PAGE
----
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The best advice here is the recommendation of an oven thermometer. I suddenly had issues with a fairly new stove that had baked superbly. Many disasters until I did two things: store my flour, sugar and other dry baking goods in the refrigerator (my area is exceptionally humid these days) and purchase a thermometer. Turns out my oven was 25 degrees hotter ...


1

15/16 months and now you're questioning the oven. A new oven with new features is ALWAYS a good thing, but you will still need to adapt to it, and it's not going to be perfect. I've baked in a variety of commercial ovens and home ovens and each has its issues. It's easy to say "of course" steam, or "of course" convection, or gas or electric or whatever. ...


0

WHY ADDING SODIUM BICARBONATE SOFTENS BEANS AND LENTILS: The reason is that as beans age, there is dehydration (My Brazilian mom used to tell that the difference between an old crop bean (cheaper) and a new crop, is the as you fingernail pinch them, the older one is smaller than the new crop one's). Soaking with Sodium Bicarbonate in the cold water takes ...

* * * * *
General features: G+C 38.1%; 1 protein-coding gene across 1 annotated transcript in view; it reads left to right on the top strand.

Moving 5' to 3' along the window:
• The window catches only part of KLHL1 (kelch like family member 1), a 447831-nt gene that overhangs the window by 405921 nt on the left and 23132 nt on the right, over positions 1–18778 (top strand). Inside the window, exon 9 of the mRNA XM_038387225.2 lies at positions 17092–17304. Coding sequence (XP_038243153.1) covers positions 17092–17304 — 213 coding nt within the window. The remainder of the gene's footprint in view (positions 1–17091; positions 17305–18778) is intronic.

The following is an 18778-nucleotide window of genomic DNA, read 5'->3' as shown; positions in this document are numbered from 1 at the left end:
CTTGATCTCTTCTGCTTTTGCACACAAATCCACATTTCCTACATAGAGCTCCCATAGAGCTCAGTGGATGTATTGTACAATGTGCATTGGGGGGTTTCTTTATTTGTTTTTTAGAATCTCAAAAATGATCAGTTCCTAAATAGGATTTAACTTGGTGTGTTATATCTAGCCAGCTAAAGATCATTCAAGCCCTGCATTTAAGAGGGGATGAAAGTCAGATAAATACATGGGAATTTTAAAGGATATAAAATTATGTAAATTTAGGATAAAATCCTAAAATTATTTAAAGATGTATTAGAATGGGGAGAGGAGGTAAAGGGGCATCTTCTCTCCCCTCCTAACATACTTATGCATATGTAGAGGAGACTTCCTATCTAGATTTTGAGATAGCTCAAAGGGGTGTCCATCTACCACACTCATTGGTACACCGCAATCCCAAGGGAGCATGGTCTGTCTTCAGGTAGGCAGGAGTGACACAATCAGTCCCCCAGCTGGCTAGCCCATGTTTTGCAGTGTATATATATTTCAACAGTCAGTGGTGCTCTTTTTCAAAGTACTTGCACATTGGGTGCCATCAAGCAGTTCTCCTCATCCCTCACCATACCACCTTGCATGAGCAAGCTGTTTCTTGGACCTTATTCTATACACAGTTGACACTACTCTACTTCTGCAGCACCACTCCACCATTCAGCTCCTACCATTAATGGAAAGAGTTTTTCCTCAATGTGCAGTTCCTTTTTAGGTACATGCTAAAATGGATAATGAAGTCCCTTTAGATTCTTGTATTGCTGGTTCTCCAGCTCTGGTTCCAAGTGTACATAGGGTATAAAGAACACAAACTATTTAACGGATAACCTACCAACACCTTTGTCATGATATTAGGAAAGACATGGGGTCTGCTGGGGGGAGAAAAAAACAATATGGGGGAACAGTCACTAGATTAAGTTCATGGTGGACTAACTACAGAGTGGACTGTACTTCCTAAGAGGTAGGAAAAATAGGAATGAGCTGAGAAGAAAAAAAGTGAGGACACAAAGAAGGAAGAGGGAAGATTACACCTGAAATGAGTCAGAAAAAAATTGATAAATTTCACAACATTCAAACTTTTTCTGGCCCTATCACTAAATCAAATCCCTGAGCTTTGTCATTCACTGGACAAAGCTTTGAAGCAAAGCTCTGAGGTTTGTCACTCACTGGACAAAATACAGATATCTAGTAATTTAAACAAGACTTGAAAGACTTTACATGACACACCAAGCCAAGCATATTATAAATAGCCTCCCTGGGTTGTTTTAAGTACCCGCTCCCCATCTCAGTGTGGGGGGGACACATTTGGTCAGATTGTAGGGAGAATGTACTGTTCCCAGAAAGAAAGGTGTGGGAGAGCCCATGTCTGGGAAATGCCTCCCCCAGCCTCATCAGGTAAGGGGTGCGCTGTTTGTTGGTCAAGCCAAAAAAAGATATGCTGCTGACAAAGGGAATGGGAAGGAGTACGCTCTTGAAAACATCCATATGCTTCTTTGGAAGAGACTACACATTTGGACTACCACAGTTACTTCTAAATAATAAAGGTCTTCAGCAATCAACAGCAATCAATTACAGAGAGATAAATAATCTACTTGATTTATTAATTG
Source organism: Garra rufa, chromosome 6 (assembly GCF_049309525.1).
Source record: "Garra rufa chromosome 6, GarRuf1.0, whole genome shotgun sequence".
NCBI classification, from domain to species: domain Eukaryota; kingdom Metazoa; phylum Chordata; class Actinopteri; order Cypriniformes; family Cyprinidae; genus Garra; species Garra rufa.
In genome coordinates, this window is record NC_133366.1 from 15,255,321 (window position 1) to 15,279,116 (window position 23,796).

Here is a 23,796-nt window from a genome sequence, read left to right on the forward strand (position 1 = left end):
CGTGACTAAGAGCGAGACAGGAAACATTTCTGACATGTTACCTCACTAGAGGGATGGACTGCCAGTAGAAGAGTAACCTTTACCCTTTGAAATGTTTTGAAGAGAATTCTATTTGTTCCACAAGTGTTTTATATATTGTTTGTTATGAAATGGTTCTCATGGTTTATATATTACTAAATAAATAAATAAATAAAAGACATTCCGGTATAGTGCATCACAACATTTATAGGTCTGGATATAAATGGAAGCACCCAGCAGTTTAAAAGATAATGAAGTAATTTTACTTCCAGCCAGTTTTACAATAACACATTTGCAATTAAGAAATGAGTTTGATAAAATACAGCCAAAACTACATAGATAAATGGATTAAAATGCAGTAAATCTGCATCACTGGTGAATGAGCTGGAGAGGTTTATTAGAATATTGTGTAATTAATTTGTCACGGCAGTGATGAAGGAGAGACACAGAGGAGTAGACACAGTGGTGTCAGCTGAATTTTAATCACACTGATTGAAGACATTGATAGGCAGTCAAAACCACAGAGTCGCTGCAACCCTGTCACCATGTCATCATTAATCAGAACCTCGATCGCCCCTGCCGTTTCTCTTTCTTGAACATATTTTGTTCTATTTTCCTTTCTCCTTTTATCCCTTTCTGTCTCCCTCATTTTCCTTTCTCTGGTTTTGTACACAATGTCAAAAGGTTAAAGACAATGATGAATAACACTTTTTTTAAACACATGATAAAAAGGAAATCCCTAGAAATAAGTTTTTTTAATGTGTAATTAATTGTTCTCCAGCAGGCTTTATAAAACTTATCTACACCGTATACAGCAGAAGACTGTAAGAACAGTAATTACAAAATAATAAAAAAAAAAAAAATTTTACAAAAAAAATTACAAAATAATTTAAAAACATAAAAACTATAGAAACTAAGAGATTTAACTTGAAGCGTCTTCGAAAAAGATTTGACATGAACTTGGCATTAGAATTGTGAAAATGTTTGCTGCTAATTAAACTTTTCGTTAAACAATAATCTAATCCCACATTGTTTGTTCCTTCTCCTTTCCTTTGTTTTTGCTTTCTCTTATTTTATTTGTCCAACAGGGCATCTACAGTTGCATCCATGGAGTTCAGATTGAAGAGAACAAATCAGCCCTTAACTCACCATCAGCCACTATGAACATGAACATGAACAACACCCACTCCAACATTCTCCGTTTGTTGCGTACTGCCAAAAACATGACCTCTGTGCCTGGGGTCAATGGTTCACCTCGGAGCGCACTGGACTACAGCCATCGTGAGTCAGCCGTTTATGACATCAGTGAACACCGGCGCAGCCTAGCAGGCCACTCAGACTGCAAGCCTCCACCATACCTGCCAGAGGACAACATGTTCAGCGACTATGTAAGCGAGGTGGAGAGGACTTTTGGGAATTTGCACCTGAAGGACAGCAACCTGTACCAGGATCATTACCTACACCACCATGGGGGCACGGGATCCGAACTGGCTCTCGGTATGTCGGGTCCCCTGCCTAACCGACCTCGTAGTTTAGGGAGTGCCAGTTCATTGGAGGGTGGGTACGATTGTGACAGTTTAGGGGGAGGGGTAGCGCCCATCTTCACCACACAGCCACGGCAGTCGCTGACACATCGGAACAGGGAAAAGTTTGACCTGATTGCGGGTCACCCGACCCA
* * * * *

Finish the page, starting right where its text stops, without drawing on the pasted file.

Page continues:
4

In terms of typical baked goods, radiant heat is radiant heat. Different ovens are not going to provide you with different heat. However...a couple of things to consider: Most consumer ovens are fairly inaccurate in terms of actual temperature vs. temp. on the dial. Get an oven thermometer and keep it in your oven so that you know how "off" yours is, ...


6

For reliable baking you need to know what your oven is doing. If the internal temperature fluctuates wildly, you're dead in the water: replace it. If it's fairly stable, spend some time learning it. Get a decent oven thermometer; set the oven's temperature control to, say, 350 degrees (F) and let it settle; check what the oven thermometer says. Then work ...



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